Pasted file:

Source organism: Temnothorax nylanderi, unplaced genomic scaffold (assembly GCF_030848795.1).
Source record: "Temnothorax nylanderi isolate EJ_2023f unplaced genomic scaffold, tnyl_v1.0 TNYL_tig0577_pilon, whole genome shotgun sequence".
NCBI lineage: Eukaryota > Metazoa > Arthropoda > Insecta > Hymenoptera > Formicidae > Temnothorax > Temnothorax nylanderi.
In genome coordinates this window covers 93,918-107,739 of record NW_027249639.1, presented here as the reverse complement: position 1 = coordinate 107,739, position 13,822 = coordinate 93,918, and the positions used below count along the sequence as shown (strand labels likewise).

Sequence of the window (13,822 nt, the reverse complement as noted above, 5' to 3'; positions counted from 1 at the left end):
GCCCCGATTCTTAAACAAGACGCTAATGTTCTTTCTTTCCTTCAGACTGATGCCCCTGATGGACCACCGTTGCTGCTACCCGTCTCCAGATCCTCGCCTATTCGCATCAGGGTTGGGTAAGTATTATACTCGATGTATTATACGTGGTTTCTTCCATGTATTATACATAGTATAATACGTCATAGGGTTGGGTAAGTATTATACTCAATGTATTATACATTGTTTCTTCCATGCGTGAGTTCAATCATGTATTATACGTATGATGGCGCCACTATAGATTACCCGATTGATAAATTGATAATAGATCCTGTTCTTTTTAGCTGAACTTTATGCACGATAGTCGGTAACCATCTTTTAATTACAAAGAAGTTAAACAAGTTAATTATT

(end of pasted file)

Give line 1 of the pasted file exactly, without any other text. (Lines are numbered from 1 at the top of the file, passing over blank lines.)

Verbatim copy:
Source organism: Temnothorax nylanderi, unplaced genomic scaffold (assembly GCF_030848795.1).